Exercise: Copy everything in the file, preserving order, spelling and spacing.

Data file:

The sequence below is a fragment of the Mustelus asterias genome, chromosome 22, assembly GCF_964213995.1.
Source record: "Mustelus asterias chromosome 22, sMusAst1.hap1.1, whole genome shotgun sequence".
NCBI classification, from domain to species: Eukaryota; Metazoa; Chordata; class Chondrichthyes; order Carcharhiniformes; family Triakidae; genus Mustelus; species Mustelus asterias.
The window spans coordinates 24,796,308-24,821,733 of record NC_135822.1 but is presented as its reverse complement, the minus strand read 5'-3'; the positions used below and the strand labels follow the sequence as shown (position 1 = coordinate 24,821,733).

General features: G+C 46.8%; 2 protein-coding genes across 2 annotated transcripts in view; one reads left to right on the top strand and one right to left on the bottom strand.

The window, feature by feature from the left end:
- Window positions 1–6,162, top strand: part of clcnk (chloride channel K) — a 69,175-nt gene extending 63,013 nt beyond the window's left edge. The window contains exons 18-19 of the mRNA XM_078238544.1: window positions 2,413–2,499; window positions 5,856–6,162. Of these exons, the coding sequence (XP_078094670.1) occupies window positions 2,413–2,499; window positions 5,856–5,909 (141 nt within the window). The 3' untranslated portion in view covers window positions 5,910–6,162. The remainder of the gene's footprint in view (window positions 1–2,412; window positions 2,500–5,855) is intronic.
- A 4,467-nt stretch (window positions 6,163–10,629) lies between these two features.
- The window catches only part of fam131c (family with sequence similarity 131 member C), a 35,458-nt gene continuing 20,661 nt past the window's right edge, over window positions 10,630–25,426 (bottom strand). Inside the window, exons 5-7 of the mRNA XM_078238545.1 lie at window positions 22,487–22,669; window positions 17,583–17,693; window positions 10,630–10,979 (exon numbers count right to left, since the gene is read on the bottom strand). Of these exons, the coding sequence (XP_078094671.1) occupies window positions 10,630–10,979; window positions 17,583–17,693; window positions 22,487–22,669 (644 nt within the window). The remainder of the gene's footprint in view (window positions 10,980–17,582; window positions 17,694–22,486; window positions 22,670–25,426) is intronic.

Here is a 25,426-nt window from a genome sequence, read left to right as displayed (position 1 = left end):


The sequence below is a fragment of the Mustelus asterias genome, chromosome 22, assembly GCF_964213995.1.
Source record: "Mustelus asterias chromosome 22, sMusAst1.hap1.1, whole genome shotgun sequence".
NCBI classification, from domain to species: Eukaryota; Metazoa; Chordata; class Chondrichthyes; order Carcharhiniformes; family Triakidae; genus Mustelus; species Mustelus asterias.
The window spans coordinates 24,796,308-24,821,733 of record NC_135822.1 but is presented as its reverse complement, the minus strand read 5'-3'; the positions used below and the strand labels follow the sequence as shown (position 1 = coordinate 24,821,733).

General features: G+C 46.8%; 2 protein-coding genes across 2 annotated transcripts in view; one reads left to right on the top strand and one right to left on the bottom strand.

The window, feature by feature from the left end:
- Window positions 1–6,162, top strand: part of clcnk (chloride channel K) — a 69,175-nt gene extending 63,013 nt beyond the window's left edge. The window contains exons 18-19 of the mRNA XM_078238544.1: window positions 2,413–2,499; window positions 5,856–6,162. Of these exons, the coding sequence (XP_078094670.1) occupies window positions 2,413–2,499; window positions 5,856–5,909 (141 nt within the window). The 3' untranslated portion in view covers window positions 5,910–6,162. The remainder of the gene's footprint in view (window positions 1–2,412; window positions 2,500–5,855) is intronic.
- A 4,467-nt stretch (window positions 6,163–10,629) lies between these two features.
- The window catches only part of fam131c (family with sequence similarity 131 member C), a 35,458-nt gene continuing 20,661 nt past the window's right edge, over window positions 10,630–25,426 (bottom strand). Inside the window, exons 5-7 of the mRNA XM_078238545.1 lie at window positions 22,487–22,669; window positions 17,583–17,693; window positions 10,630–10,979 (exon numbers count right to left, since the gene is read on the bottom strand). Of these exons, the coding sequence (XP_078094671.1) occupies window positions 10,630–10,979; window positions 17,583–17,693; window positions 22,487–22,669 (644 nt within the window). The remainder of the gene's footprint in view (window positions 10,980–17,582; window positions 17,694–22,486; window positions 22,670–25,426) is intronic.

Here is a 25,426-nt window from a genome sequence, read left to right as displayed (position 1 = left end):